Another class of decisions are financial decisions: how we spend our money. For that, we use participatory budgeting, we built CoBudget. Some money goes to the core and is allocated by the Board for fixed costs. The rest is decided individually. Every contributor can give as much or as little as they want and they decide on where to allocate their money and which ventures or initiatives they fund. An internal Kickstarter if you wish. It is one of the most powerful things we implemented in the organisation.

When you have a membership fee and somebody else spends it for you, there begins to have this separation and you hear things like “Ahhh, they are spending my tax money”, “that’s good”, “that’s not good”, you get lobbying, you get pitching, you get people complaining about stuff, and you end up with this parent-child relationship between the people who give the money and the people who spend it. There is also information lost, where people don’t know how much money there is and how it is being spent, what the options are… So, people lose contextual understanding of what is going on in the organisation.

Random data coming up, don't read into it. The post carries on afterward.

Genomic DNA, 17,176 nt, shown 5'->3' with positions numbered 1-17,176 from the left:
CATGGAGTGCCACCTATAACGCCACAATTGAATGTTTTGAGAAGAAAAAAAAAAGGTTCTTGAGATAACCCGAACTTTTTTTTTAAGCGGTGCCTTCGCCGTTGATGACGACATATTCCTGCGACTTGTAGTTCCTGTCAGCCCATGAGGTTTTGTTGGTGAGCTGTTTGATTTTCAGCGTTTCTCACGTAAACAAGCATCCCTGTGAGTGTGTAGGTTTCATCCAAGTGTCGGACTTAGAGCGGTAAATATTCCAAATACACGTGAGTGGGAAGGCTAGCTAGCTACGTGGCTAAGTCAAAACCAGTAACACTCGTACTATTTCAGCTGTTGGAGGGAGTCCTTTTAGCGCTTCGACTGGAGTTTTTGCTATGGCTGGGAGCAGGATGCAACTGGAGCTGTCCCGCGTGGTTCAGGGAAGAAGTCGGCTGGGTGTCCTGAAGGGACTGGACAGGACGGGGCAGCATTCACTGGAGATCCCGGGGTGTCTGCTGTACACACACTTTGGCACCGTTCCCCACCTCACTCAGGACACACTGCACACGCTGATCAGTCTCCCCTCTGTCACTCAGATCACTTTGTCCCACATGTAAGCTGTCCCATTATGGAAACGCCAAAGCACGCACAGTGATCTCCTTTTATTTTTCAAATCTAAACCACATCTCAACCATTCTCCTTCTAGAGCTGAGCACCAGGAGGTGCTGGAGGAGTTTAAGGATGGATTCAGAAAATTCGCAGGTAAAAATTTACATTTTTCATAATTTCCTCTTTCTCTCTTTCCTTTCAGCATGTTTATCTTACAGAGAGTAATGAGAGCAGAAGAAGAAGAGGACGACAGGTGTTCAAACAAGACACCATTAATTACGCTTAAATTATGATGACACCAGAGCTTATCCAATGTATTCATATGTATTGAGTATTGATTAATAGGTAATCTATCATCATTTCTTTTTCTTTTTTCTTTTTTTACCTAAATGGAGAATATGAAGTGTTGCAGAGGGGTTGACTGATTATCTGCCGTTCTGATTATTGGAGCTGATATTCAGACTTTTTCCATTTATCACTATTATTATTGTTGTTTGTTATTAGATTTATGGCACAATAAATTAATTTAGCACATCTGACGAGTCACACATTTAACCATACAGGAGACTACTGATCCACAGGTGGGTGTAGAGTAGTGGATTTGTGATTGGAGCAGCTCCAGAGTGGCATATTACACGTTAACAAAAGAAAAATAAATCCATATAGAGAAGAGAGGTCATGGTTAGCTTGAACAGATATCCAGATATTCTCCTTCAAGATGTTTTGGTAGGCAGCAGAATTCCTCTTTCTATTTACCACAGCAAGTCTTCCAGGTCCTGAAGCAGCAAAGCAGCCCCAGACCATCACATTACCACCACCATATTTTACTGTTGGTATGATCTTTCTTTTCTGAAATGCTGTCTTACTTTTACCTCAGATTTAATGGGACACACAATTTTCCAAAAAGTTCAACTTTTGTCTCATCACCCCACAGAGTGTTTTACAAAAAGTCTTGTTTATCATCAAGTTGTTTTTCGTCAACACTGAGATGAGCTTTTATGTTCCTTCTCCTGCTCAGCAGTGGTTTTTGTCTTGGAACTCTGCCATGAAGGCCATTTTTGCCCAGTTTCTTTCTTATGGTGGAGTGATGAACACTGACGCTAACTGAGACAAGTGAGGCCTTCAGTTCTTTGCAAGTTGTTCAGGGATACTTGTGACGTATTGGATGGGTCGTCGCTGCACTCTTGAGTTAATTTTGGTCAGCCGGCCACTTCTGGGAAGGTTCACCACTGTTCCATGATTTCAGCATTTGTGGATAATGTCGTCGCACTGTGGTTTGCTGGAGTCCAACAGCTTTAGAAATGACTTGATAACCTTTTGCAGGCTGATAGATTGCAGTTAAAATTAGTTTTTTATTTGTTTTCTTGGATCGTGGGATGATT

By making the pay-in voluntary, you give people responsibility over the organisation and the direction in which it is moving. It also increases greatly the transparency within the organisation.

Today, we have individual and venture contributions and I am going to propose we only have individual contributions, because when a venture grows and starts hiring people outside the network - which is normal - the venture gradually and understandably loses its link to Enspiral, so they pay in less and less or the non-members or non-contributors in the Venture don’t understand why money is being paid to Enspiral. It is just easier if everything is done individually.


Q: How do you balance offline and online presence?

Our old co-working space was pretty crucial to our development. But in the end, no one was passionate about running the business so we shut it down.

The Dev Academy business, and others in the network, make some of their space open for co-working, in part because of the space’s size and their need and in part, to better serve the community.  We call it the Federated Space Model. Because Loomio - further down the road – also have a few more desks there, Rabid, same thing. I think this is an OK way of managing co-working spaces in a city, because as a business in itself, it is being commoditized and has very low margins.

Another strategy is creating international retreats so it is easier for people outside of New Zealand to take part. We had our first European retreat last year, a gathering in Brazil, one in Melbourne. We are hoping Wellington stops being the centre and becomes a node of the network linked equally to other nodes.